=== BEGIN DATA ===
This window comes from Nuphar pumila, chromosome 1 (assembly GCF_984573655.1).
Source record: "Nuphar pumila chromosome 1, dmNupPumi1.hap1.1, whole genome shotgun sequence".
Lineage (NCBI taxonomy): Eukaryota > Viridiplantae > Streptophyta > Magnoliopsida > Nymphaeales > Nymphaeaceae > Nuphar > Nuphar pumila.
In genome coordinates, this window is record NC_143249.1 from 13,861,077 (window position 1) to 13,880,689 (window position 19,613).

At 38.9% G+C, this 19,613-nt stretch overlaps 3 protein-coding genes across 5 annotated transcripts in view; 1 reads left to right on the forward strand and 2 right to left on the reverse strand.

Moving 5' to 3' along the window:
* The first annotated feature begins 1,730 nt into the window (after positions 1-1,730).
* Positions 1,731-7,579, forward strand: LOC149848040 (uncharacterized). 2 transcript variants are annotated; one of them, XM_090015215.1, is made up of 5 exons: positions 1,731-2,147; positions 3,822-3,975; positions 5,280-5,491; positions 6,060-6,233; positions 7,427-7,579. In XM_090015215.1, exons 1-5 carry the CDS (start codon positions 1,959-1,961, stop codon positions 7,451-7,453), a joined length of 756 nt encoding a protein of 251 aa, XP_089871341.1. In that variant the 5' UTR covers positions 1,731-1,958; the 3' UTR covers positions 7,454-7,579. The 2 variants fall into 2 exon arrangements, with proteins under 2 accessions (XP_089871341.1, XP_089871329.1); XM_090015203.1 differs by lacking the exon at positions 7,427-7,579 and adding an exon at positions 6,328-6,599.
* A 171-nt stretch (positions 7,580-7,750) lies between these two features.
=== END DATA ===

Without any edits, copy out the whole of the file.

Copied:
This window comes from Nuphar pumila, chromosome 1 (assembly GCF_984573655.1).
Source record: "Nuphar pumila chromosome 1, dmNupPumi1.hap1.1, whole genome shotgun sequence".
Lineage (NCBI taxonomy): Eukaryota > Viridiplantae > Streptophyta > Magnoliopsida > Nymphaeales > Nymphaeaceae > Nuphar > Nuphar pumila.
In genome coordinates, this window is record NC_143249.1 from 13,861,077 (window position 1) to 13,880,689 (window position 19,613).

At 38.9% G+C, this 19,613-nt stretch overlaps 3 protein-coding genes across 5 annotated transcripts in view; 1 reads left to right on the forward strand and 2 right to left on the reverse strand.

Moving 5' to 3' along the window:
* The first annotated feature begins 1,730 nt into the window (after positions 1-1,730).
* Positions 1,731-7,579, forward strand: LOC149848040 (uncharacterized). 2 transcript variants are annotated; one of them, XM_090015215.1, is made up of 5 exons: positions 1,731-2,147; positions 3,822-3,975; positions 5,280-5,491; positions 6,060-6,233; positions 7,427-7,579. In XM_090015215.1, exons 1-5 carry the CDS (start codon positions 1,959-1,961, stop codon positions 7,451-7,453), a joined length of 756 nt encoding a protein of 251 aa, XP_089871341.1. In that variant the 5' UTR covers positions 1,731-1,958; the 3' UTR covers positions 7,454-7,579. The 2 variants fall into 2 exon arrangements, with proteins under 2 accessions (XP_089871341.1, XP_089871329.1); XM_090015203.1 differs by lacking the exon at positions 7,427-7,579 and adding an exon at positions 6,328-6,599.
* A 171-nt stretch (positions 7,580-7,750) lies between these two features.